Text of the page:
Friday, January 06, 2012

Cutting out metal parts

ScratchbuildingWork recommences on the Super D with the discovery that I'm missing some bits for the chassis - the guard irons (the locos ones, I have three pairs for the tender) and supports for the brake pivot under the cab.

Luckily, in the mountain of paper that came in the box of bits, there were several drawings of the locomotive from which I could trace the parts. Ideally, I would have preferred to use carbon paper but couldn't find any. Luckily the print was strong and the paper I wanted to trace on to thin.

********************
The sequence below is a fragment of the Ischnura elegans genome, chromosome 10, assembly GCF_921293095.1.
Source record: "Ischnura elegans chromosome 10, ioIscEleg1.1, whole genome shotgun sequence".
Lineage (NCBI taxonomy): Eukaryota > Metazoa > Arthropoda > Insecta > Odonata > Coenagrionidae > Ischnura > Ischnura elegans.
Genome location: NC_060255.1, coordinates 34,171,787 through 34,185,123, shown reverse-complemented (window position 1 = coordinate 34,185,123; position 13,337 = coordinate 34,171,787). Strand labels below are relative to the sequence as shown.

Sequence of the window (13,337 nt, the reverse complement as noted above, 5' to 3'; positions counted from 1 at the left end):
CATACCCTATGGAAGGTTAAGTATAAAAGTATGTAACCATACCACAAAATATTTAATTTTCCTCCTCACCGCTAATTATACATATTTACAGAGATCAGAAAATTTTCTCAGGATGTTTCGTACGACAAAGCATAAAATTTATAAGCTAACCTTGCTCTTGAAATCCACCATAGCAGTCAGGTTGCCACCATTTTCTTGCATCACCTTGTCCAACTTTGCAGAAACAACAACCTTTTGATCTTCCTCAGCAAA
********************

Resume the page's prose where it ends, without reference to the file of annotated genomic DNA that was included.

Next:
Needing two of everything, I laminated a couple of bits of nickel silver together with a little solder, lots of flux and plenty of heat. The drawing was stuck on with spray glue.

After this it was just a case of making holes (pictured) and hacking away with a piercing saw. Straight lines are formed by cutting near to the line and then filing back to it. Once happy, more heat and a scalpel blade forced between the sheets of metal separated the bits. A course file cleaned away the solder and was followed by a rub with the fat fibreglass stick.

Result: parts that look pretty much like they would if I'd been able to cut them out from an etch !


Iain Robinson said...

Good to see some proper "old skool" metalworking, Guy Williams style!

Phil Parker said...

Guy Williams "style" rather than quality I'm afraid !